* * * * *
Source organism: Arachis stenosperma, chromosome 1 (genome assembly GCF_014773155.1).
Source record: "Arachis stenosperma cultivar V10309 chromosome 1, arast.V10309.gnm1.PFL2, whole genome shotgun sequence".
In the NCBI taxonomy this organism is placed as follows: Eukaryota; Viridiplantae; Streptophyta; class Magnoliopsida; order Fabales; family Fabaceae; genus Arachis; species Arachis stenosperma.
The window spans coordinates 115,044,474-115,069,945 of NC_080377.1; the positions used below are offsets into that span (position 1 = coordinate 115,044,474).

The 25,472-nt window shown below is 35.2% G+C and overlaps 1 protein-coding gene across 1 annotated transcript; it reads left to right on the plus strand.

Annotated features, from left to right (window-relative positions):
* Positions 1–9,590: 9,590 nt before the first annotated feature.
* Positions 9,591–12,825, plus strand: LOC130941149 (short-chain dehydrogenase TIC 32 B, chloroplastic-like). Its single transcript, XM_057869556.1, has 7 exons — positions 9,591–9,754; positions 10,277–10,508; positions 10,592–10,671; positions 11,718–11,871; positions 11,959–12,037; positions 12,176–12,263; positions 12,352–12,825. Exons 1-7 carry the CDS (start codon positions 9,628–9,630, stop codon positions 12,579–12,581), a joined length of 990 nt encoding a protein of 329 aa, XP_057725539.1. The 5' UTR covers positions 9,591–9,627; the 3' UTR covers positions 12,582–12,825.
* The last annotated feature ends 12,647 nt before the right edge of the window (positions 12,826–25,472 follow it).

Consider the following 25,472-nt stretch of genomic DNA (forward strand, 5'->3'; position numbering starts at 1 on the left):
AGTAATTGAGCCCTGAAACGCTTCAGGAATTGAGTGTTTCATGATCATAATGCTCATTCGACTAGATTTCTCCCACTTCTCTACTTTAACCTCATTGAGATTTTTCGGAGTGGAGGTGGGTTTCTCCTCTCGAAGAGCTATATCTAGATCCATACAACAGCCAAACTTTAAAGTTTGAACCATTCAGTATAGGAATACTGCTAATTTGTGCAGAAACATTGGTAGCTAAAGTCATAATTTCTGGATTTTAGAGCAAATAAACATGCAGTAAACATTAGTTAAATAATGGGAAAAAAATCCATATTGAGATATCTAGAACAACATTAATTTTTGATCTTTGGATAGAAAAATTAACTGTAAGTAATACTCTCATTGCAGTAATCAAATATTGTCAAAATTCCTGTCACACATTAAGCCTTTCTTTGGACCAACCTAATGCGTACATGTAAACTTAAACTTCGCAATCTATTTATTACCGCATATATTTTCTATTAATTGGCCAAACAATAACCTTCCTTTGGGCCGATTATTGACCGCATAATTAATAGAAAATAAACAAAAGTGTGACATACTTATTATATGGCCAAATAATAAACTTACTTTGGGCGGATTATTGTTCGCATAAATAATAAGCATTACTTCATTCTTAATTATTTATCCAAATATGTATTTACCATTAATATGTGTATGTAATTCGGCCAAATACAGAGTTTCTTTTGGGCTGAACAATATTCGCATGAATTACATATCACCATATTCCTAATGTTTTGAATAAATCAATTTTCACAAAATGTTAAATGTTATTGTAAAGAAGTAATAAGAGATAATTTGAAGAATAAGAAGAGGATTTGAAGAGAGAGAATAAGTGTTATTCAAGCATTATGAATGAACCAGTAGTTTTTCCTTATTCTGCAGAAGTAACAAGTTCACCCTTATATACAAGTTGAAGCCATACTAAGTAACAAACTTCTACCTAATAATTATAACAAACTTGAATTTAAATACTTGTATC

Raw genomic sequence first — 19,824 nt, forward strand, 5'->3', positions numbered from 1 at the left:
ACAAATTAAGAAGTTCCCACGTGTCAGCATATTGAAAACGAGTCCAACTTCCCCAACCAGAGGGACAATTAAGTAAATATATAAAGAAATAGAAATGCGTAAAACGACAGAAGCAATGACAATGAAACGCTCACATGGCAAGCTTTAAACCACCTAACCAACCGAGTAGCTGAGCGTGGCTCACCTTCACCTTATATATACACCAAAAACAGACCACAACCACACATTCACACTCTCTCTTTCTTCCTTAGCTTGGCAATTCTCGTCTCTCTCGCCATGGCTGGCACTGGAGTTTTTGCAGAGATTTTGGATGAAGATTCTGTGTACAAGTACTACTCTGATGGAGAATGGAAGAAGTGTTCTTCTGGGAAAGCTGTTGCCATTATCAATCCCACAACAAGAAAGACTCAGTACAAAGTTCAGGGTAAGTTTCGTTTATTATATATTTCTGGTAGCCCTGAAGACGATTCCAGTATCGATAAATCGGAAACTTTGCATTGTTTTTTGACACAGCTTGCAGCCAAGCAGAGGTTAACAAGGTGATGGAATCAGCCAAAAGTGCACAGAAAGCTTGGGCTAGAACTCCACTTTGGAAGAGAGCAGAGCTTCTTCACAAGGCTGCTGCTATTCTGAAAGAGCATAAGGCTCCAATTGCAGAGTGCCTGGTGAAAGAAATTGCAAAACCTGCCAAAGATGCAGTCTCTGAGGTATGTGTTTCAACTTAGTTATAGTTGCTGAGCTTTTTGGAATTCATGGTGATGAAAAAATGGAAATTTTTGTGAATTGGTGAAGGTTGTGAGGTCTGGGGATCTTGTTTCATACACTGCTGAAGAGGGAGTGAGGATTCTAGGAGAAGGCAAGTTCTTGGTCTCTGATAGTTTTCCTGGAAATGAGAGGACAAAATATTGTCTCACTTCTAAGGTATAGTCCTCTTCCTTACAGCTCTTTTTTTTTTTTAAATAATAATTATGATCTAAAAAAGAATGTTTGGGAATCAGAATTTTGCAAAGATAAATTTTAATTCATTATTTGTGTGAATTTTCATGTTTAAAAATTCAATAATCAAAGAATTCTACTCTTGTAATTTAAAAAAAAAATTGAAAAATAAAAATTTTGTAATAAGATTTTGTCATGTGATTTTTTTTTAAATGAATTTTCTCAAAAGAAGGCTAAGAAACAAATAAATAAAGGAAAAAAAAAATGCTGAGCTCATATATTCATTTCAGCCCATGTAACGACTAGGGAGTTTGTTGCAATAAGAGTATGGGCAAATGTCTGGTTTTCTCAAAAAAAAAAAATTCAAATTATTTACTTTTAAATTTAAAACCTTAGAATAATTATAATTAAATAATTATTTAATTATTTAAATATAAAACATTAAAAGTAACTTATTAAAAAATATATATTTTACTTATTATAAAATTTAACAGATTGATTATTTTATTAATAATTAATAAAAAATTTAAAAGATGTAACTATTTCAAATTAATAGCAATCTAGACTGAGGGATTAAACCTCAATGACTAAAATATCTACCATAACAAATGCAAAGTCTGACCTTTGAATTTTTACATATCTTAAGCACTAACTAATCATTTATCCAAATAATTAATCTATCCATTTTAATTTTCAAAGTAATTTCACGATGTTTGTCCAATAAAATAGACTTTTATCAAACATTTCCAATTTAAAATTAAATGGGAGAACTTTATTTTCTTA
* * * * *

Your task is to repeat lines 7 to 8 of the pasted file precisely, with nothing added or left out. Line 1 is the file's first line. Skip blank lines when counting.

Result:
* Positions 1–9,590: 9,590 nt before the first annotated feature.
* Positions 9,591–12,825, plus strand: LOC130941149 (short-chain dehydrogenase TIC 32 B, chloroplastic-like). Its single transcript, XM_057869556.1, has 7 exons — positions 9,591–9,754; positions 10,277–10,508; positions 10,592–10,671; positions 11,718–11,871; positions 11,959–12,037; positions 12,176–12,263; positions 12,352–12,825. Exons 1-7 carry the CDS (start codon positions 9,628–9,630, stop codon positions 12,579–12,581), a joined length of 990 nt encoding a protein of 329 aa, XP_057725539.1. The 5' UTR covers positions 9,591–9,627; the 3' UTR covers positions 12,582–12,825.